Saturday, July 17, 2010


By © Russ Barnes.  All rights reserved: text and photos.
July 11, Friday.  We awake.  Me later.  Joe makes coffee outside.  We head out in the truck for a trail head.  We go down, down hill.  Rogue cedar trees have been bulldozed.  We go through ranch fences.  We meet cows,  Rocky.  Beautiful old live-oak trees, very few mesquite, and a few cottonwoods.  Enthusiastically, Joe gives me all the skivvy on animal tracks: deer, bobcats, feral pigs, coyote.  We see a klatch of wild turkeys, a hen and her almost grown chicks.

I get instructions on rattlesnakes.  “Walk in the sun during day.  Be careful when walking in the shade.  At night always carry a flashlight.  If you see an animal in the sunlight during summer,  it is probably rabid.  Either shoot it or back away quickly.  There is no 911 out here Russ.  Don’t die in the house.  It’s bad manners.  If you die outside the buzzards will eat you and the only thing we’ll find will be your glasses and watch.”


Joe insists on providing me with a single-barrel shotgun.  ”You are the only police force out here,” he says.  He checks me out. “Open the barrel.  See the chamber.  Load a shell. Remove the shell.  Close the chamber. Pick a target.  That’s it.  Now dry fire it.” Click. “You would have hit that target, Russ.  Now, would you like to live fire it?”  “No,” I said.  “Only if I have to.”

Joe has been a wilderness guide, an outfitter, an outdoorsman.  And if he had it to do all over again, this is what he would do for his life’s work.  His passion.  I get the feeling I’m now the beneficiary of this, I think, sacred energy.  He explains to me when he kills a deer, he cleans and processes it all himself.  He says he can take a deer apart entirely with only a penknife.  The city-slicker in me shudders.  He explains how the bullet must enter the deer to make the most tasty meat.  You can’t just shoot the deer and kill it.  You must kill it in a special way.  Then he explains all the different parts of the deer and how each one needs to be aged, seasoned, and cooked according to their properties.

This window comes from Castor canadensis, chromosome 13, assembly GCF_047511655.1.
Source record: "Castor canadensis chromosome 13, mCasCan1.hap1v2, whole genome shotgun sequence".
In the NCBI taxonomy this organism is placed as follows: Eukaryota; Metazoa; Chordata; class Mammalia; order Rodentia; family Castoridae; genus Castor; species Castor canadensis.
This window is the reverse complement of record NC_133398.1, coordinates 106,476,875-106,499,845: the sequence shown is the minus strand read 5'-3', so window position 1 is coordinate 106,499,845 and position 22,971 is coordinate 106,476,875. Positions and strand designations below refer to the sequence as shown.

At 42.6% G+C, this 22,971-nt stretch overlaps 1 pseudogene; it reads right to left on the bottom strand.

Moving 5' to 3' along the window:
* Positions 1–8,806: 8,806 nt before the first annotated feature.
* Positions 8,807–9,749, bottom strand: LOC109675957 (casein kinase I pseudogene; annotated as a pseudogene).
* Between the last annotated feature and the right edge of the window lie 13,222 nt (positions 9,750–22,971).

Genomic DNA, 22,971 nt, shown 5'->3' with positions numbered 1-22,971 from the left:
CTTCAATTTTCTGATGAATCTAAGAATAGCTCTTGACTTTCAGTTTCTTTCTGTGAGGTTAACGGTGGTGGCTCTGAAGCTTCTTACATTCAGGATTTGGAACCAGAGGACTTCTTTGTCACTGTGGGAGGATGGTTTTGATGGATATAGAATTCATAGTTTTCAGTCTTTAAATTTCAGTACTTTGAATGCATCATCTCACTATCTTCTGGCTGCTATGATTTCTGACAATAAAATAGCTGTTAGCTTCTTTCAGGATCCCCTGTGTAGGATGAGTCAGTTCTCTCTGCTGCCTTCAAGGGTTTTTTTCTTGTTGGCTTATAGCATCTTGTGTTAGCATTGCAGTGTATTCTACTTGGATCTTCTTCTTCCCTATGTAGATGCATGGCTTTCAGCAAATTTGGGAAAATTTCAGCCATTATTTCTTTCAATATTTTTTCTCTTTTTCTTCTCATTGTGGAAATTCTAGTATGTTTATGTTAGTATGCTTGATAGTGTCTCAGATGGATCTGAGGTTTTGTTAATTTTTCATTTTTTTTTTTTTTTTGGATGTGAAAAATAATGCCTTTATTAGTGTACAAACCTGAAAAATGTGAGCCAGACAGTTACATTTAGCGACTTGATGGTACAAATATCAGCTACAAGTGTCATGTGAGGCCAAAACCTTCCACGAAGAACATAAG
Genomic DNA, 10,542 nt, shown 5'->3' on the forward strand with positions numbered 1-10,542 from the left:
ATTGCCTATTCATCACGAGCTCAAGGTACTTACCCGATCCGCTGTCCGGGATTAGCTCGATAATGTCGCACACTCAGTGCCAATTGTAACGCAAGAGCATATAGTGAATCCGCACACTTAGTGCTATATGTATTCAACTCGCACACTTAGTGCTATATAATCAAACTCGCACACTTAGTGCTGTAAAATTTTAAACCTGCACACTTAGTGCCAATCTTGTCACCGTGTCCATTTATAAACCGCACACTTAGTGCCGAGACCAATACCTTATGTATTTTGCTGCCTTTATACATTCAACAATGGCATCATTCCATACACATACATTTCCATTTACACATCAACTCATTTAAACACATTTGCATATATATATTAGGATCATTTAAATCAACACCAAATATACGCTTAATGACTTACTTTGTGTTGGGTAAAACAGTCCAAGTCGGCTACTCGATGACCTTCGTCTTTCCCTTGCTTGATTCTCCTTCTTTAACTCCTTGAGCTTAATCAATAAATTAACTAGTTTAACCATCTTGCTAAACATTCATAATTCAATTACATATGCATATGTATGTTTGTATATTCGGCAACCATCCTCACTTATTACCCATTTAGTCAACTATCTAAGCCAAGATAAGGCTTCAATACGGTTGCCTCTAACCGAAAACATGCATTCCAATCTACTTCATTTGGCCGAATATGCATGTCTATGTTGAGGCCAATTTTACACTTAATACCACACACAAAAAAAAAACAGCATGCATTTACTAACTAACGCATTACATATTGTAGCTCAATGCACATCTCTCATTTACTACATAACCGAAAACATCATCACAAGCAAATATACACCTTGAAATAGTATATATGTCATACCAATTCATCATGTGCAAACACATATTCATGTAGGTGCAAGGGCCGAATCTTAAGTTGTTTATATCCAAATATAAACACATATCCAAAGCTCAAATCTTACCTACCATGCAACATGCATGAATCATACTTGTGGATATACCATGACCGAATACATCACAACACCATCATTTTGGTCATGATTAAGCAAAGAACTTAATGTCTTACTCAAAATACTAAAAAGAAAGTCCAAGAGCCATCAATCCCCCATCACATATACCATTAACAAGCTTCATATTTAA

We walk about 4 miles over rough terrain.  Return to the truck about 10 am.   Nice town.  I try unsuccessfully to get on the internet.  Will try again when Karen arrives on Wednesday. 


Joe leaves about mid-afternoon.  I do more settling in.  About 7 p.m,, the Ranch owner, Jacquelyn Mouton arrives with her nine-year-old daughter, Lia.  I go to the main house to visit for introductions.  Lovely person in her forties or so.  Out-going.  Generous.  Her daughter is obviously thrilled to meet a writer.  And she talks about her own writing using terms like metaphor!  At the age of nine yet.  At nine, I would have thought it was a railroad signal.  Anyway Jacquelyn offers me a huge space in the refrigerator.  We talk for about an hour and a half -- about the Episcopal School, about fundraising, conservation, education, cooking, Texas, Virginia, and New York.  She invites me on a four wheeler tour of the ranch the next morning.

Her daughter asks me pointing to her mother, “She bungie jumps.  Do you bungie jump?”  Well, I can tell I’m in Texas.  Clear contrast with one of my recent dates who requested an elevator to hike up a hill along the civilized Potomac.  I have to answer, “No, I don’t bungie jump.  But there are other risks I have been known to take.”

I retire at 11:00 p.m.  All heart palpitations have disappeared. Heart rate is 60 b.p.m.

To be continued tomorrow.
Go to sequel #1, #2, #4, #5#6, #7

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